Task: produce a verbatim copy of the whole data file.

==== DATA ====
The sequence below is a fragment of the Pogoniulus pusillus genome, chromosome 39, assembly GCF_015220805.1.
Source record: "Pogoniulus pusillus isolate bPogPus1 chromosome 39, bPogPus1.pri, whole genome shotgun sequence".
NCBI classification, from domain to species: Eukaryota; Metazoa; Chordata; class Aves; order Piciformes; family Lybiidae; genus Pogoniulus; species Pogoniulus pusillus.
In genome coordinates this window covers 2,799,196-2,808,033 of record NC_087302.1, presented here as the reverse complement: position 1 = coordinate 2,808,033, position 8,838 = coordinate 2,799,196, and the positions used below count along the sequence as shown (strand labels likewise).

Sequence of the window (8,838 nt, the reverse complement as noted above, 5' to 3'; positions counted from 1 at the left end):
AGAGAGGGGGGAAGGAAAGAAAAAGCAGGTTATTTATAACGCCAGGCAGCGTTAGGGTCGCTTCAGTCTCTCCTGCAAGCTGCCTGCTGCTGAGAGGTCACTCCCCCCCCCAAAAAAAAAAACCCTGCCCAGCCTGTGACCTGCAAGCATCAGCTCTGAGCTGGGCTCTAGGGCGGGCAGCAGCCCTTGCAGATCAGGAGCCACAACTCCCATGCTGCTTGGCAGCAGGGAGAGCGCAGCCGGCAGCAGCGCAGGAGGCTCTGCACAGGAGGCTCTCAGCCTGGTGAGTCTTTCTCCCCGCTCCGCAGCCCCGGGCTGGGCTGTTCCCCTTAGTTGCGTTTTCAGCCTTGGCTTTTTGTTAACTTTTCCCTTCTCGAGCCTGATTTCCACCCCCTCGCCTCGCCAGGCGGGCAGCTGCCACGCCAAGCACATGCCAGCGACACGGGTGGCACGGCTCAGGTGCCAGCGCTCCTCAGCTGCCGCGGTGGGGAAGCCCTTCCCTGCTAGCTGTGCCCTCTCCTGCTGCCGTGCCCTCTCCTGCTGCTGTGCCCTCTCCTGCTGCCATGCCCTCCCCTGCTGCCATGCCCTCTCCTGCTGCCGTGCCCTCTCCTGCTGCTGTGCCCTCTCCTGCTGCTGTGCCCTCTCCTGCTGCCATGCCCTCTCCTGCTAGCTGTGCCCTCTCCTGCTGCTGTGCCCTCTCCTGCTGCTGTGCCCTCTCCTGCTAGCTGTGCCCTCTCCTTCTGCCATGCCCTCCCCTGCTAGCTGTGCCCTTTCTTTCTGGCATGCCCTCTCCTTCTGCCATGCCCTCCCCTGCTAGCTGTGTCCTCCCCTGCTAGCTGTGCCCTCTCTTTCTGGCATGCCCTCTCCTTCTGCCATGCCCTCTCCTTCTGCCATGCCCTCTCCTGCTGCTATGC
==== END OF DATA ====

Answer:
The sequence below is a fragment of the Pogoniulus pusillus genome, chromosome 39, assembly GCF_015220805.1.
Source record: "Pogoniulus pusillus isolate bPogPus1 chromosome 39, bPogPus1.pri, whole genome shotgun sequence".
NCBI classification, from domain to species: Eukaryota; Metazoa; Chordata; class Aves; order Piciformes; family Lybiidae; genus Pogoniulus; species Pogoniulus pusillus.
In genome coordinates this window covers 2,799,196-2,808,033 of record NC_087302.1, presented here as the reverse complement: position 1 = coordinate 2,808,033, position 8,838 = coordinate 2,799,196, and the positions used below count along the sequence as shown (strand labels likewise).

Sequence of the window (8,838 nt, the reverse complement as noted above, 5' to 3'; positions counted from 1 at the left end):
AGAGAGGGGGGAAGGAAAGAAAAAGCAGGTTATTTATAACGCCAGGCAGCGTTAGGGTCGCTTCAGTCTCTCCTGCAAGCTGCCTGCTGCTGAGAGGTCACTCCCCCCCCCAAAAAAAAAAACCCTGCCCAGCCTGTGACCTGCAAGCATCAGCTCTGAGCTGGGCTCTAGGGCGGGCAGCAGCCCTTGCAGATCAGGAGCCACAACTCCCATGCTGCTTGGCAGCAGGGAGAGCGCAGCCGGCAGCAGCGCAGGAGGCTCTGCACAGGAGGCTCTCAGCCTGGTGAGTCTTTCTCCCCGCTCCGCAGCCCCGGGCTGGGCTGTTCCCCTTAGTTGCGTTTTCAGCCTTGGCTTTTTGTTAACTTTTCCCTTCTCGAGCCTGATTTCCACCCCCTCGCCTCGCCAGGCGGGCAGCTGCCACGCCAAGCACATGCCAGCGACACGGGTGGCACGGCTCAGGTGCCAGCGCTCCTCAGCTGCCGCGGTGGGGAAGCCCTTCCCTGCTAGCTGTGCCCTCTCCTGCTGCCGTGCCCTCTCCTGCTGCTGTGCCCTCTCCTGCTGCCATGCCCTCCCCTGCTGCCATGCCCTCTCCTGCTGCCGTGCCCTCTCCTGCTGCTGTGCCCTCTCCTGCTGCTGTGCCCTCTCCTGCTGCCATGCCCTCTCCTGCTAGCTGTGCCCTCTCCTGCTGCTGTGCCCTCTCCTGCTGCTGTGCCCTCTCCTGCTAGCTGTGCCCTCTCCTTCTGCCATGCCCTCCCCTGCTAGCTGTGCCCTTTCTTTCTGGCATGCCCTCTCCTTCTGCCATGCCCTCCCCTGCTAGCTGTGTCCTCCCCTGCTAGCTGTGCCCTCTCTTTCTGGCATGCCCTCTCCTTCTGCCATGCCCTCTCCTTCTGCCATGCCCTCTCCTGCTGCTATGC